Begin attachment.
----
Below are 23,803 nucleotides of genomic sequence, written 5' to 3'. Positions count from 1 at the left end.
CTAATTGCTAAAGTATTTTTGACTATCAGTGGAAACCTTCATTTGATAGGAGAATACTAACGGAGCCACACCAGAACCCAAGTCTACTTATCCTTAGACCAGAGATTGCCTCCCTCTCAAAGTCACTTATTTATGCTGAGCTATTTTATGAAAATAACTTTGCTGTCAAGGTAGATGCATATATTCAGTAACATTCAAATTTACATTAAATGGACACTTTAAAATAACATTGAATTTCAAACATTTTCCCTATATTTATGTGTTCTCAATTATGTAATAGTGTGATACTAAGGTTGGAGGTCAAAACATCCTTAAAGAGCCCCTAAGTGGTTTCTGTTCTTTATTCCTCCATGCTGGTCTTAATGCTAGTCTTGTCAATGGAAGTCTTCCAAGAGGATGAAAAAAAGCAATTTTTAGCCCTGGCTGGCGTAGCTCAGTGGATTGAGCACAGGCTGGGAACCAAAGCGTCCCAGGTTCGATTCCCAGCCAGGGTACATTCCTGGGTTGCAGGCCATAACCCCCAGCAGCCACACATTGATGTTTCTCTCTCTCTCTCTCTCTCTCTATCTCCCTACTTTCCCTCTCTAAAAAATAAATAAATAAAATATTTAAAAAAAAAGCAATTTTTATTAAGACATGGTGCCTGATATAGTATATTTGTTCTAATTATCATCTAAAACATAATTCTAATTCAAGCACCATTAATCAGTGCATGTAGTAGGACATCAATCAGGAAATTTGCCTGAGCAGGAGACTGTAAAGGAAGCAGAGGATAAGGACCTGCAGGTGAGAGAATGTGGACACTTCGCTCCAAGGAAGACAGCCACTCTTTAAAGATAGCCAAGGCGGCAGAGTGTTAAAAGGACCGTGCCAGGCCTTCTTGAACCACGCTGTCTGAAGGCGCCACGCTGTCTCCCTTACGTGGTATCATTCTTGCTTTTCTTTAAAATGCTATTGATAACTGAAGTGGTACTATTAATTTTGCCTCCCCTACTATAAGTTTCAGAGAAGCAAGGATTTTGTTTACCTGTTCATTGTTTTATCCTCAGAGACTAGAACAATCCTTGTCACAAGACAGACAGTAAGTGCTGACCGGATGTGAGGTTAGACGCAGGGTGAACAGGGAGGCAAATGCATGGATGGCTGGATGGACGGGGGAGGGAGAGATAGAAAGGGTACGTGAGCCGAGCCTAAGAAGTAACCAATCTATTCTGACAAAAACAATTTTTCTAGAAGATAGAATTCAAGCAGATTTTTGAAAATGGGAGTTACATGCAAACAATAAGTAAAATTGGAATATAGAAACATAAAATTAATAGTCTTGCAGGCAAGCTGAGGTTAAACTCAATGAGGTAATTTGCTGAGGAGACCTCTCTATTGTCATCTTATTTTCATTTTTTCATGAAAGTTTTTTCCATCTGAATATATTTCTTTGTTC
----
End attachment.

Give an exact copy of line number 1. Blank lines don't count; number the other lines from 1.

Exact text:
Below are 23,803 nucleotides of genomic sequence, written 5' to 3'. Positions count from 1 at the left end.